First we should start out defining exactly what the letters stand for then we can follow a true sports lover in his quest for divulging how this network has evolved into a pastime. Entertainment and Sports Programming Network provides sports programming and entertainment for individuals who enjoy the thrill of victory, and, alas, the agony of defeat. People can watch events for much less money than going to the actual game and in the comfort of their own homes, or friends’ homes. Now let’s turn to the interview with our sports enthusiast.
What started out as an idea to broadcast local Connecticut sports, turned from using new technology of satellite communication in 1979 and became a ground-breaking sports network rivaling ABC’s Wide World of Sports. The first program aired on September 7, 1979 at 7:00 P.M. EST with only 30,000 viewers. The first ‘Sports Center’ words spoken by the host, Lee Leonard, were, “If you love sports…if you really love sports, you’ll think you’ve died and gone to sports heaven.”
ESPN partnered with the National Collegiate Athletic Association (NCAA) to show college basketball games, while growing to show all college sports in addition to their championship games. Then in 1982 ESPN entered the world of professional sports starting with the National Basketball Association (NBA). Even the United States Football League (USFL) enjoyed some of its short-term success due to games on ESPN in 1983 and 1984. Yet another ground breaking change began in 1985 when ESPN started the 28/58 sports score roundup at 28 and 58 minutes past each hour. This was a condensed run-down of scores for various sporting events.
One of the biggest nights in football, the National Football League (NFL) debuted on Sunday night in 1987 and started an explosion of sport shows. ESPN in turn broadcast the NFL draft, pre-game shows, team news conferences, and highlight shows. Now ESPN televises the baseball All Star game and related events, the Heisman Award for the best college player, NASCAR and Formula I racing, golf, horse racing, bowling, go-kart racing. You name the sport and it’s probably been on ESPN.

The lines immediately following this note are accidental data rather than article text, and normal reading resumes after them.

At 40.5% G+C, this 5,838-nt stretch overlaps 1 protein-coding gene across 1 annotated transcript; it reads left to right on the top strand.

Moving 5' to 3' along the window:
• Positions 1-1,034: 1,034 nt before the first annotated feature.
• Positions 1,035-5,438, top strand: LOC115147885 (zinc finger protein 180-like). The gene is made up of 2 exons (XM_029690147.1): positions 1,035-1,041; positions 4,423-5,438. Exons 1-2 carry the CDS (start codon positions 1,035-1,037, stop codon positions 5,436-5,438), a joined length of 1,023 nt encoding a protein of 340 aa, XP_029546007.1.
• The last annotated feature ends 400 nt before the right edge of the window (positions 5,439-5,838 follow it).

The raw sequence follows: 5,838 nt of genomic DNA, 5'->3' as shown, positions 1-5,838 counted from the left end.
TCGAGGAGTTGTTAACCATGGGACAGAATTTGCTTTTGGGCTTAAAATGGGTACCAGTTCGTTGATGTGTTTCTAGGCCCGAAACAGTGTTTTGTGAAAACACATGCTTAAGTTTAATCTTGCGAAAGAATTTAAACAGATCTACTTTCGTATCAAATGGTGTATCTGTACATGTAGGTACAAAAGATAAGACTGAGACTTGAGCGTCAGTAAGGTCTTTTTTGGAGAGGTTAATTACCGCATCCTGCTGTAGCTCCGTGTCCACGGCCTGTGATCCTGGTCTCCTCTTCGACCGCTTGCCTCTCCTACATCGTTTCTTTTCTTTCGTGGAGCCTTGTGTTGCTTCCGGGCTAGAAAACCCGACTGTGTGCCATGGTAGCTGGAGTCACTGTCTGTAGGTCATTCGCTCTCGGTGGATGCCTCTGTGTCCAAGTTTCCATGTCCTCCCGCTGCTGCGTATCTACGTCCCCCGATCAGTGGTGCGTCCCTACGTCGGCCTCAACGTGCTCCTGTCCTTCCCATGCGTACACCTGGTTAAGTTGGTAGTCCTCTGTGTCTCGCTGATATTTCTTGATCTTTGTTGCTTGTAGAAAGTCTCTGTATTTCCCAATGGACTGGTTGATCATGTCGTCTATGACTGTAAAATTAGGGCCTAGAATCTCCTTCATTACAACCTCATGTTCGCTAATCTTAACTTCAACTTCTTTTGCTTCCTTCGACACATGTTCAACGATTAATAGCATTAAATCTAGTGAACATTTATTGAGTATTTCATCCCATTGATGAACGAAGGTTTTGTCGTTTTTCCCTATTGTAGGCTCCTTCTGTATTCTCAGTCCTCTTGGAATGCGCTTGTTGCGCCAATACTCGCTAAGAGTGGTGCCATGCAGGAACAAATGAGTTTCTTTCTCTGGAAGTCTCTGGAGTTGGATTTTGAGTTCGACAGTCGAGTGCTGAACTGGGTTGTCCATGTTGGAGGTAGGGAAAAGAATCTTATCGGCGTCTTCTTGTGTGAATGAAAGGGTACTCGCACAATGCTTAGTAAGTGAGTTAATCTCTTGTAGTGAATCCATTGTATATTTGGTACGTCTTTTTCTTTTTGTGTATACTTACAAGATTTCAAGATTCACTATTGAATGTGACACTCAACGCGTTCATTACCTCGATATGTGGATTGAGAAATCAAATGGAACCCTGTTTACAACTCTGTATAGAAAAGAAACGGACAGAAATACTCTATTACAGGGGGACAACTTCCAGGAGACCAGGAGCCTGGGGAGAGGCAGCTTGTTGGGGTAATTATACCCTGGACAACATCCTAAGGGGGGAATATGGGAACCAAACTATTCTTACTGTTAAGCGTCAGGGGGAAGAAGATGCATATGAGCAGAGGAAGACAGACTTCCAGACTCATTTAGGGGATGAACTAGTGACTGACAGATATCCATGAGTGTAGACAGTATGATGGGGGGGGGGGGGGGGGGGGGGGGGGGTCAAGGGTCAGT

Then 1990 brought Major League Baseball (MLB) with a $400 million contract to air Sunday night baseball. The NFL contract changed in 2006 bringing Monday Night Football from ABC to ESPN. Jon Miller and Joe Morgan became the longtime voices for the games on ESPN.
Other professional sports such as hockey and soccer have made their mark on ESPN over the years. In fact there was so much sports to broadcast, new ESPN channels have come into being, e.g. ESPNRadio (1992), ESPN2 (1993), ESPNews(1996), ESPN Classic (1997) and ESPNU (2005) which focus solely on college sports.
Nowadays ESPN will probably feature any sports event. Even “extreme” sports events have become popular because of ESPN. Have you ever watched a snowboarding event? Those guys are some kind of athletes!
The most watched program to date on ESPN was the 2011 BCS National Championship game which aired on January 10, 2011 with an estimated audience of 27.3 million viewers. And now ESPN broadcasts sports 24 hours a day, seven days a week in 16 languages in 200 countries. Not bad for a shabby little sports network in Bristol, Connecticut struggling for financing in 1979.
Short of using his name and the sources of facts he established after our conversation, these are his thoughts. But the one thing you are not privy to are the lights in his eyes as he recollects his personal stories in between the history. You see, he lived this history. Like so many others, ESPN provides a diversion in a scrambled world, while at the same time the values projected on the fields and in the lives of the players bring to mind the reality of human nature and its failings. But for now, let’s just enjoy the game!
Garrett Payne is a sports enthusiast and avid blogger. He enjoys writing about anything related to sports including his favorite players & the rules of the different sports.
Photo Credits: Wikipedia
Video Credits: ESPN